A commissura alha anterior of ol)liquely crossing fibres is present at all levels of the cord, connecting the two ventral funiculi. It is greatly increased in size between the 28th and oGth segments. A sagittal section through the commissure in this region does not show any segmental grouping of these fibres. In Weigert preparations strands of fibres can be traced through the commissure coming from the outer zone of tlie ventral funiculus and extending to the opposite ventral horn. We have here doubtless a motor tract from higher centers, the fibres of which decussate before ending about the cells of origin of the motor nerve roots. The large number of ventral horn-cells in the lumbosacral enlargement woidd thus partly explain the large size of the commissure which here prevails. No trace of commissural fibres dorsal to the grey commissure was found in any of our sections. A posterior white commissure is apparently lacking.


In looking back at the more important characteristics presented by the spinal cord of the ostrich, a feature to be first referred to is that in its mass the cord forms by far the largest part of the central nervous system. In other words, then, we have here an animal the various parts of whose body receive their principal innervation from the spinal cord, and the influence of the brain on these parts is secondary and remote — an animal that works chiefly with its primary apparatus.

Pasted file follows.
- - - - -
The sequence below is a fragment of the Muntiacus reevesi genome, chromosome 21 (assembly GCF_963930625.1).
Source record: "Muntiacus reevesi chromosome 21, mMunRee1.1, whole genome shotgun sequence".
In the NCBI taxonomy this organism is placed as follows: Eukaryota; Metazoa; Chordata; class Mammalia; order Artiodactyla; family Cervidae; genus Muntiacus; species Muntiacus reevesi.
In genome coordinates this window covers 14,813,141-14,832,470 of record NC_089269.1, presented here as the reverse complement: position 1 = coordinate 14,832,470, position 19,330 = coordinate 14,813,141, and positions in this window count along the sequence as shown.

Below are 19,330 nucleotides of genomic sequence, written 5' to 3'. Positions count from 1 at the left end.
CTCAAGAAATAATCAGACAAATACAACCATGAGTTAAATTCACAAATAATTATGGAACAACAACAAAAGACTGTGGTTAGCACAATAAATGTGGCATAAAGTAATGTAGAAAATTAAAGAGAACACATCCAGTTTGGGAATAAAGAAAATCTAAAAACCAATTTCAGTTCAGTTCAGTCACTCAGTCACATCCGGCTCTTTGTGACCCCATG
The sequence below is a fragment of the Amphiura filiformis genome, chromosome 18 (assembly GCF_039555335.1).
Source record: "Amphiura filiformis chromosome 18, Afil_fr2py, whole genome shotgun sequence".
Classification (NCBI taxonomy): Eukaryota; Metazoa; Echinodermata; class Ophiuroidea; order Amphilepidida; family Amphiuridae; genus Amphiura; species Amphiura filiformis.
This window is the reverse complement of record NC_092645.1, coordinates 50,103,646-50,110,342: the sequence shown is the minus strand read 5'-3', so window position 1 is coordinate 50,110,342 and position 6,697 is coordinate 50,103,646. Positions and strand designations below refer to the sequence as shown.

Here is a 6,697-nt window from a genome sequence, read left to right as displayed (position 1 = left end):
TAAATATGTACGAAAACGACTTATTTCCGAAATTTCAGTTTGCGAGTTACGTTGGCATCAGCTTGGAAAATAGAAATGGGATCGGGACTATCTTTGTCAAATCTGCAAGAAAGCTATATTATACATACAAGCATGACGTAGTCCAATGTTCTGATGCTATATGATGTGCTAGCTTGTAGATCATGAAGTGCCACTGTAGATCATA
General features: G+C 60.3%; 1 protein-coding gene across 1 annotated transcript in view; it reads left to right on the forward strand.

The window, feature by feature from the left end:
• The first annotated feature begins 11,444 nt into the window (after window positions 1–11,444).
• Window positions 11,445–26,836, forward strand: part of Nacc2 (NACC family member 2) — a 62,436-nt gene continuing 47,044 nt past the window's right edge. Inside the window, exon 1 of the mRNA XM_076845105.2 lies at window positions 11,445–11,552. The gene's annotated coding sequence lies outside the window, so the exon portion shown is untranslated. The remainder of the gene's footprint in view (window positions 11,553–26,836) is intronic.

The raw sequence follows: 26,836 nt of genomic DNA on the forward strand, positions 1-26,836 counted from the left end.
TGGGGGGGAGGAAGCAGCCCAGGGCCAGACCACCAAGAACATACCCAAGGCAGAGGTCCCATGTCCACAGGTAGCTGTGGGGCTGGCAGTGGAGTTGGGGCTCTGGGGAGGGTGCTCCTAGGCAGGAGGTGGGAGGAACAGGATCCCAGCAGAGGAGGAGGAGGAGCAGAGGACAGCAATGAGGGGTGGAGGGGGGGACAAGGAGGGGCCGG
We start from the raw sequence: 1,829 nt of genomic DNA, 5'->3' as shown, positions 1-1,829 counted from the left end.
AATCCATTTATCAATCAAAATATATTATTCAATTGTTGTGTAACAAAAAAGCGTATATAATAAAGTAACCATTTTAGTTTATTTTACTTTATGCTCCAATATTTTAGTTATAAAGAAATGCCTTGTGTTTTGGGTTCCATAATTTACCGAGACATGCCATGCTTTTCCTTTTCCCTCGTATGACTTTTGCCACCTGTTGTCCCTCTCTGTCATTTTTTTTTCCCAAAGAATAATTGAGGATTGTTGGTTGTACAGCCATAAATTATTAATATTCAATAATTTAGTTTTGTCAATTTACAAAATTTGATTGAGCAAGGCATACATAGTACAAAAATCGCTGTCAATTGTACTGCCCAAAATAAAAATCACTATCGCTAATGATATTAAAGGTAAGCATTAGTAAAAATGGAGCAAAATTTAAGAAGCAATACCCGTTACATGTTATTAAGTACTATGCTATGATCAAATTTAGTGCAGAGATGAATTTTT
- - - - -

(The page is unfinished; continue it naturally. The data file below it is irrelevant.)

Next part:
This suggestion as to the important part played by the primary nervous complex is further confirmed by the fact that the grey substance and associating collaterals vary in amount at different levels accordinfj to the demands made by the parts supplied. Thus throughout the cervical cord where there is a small and uniform number of neck muscles to be supplied the primary apparatus presents a correspondingly small and uniform size. It is increased in the region supplying the wing musculature. A relatively greater increase would he expected in flying hirds, the comparison of the ostrich with one of the large hirds of prey would he interesting. When we go farther caudalwards and come to the increase of the primary apparatus corresponding to tlie massive leg musculature we find a great tumor-like enlargement, or Locomotor Brain, which demonstrates, as perhaps nowhere else in the animal kingdom, the close interdependence hetween a section of the central nervous system and the area innervated.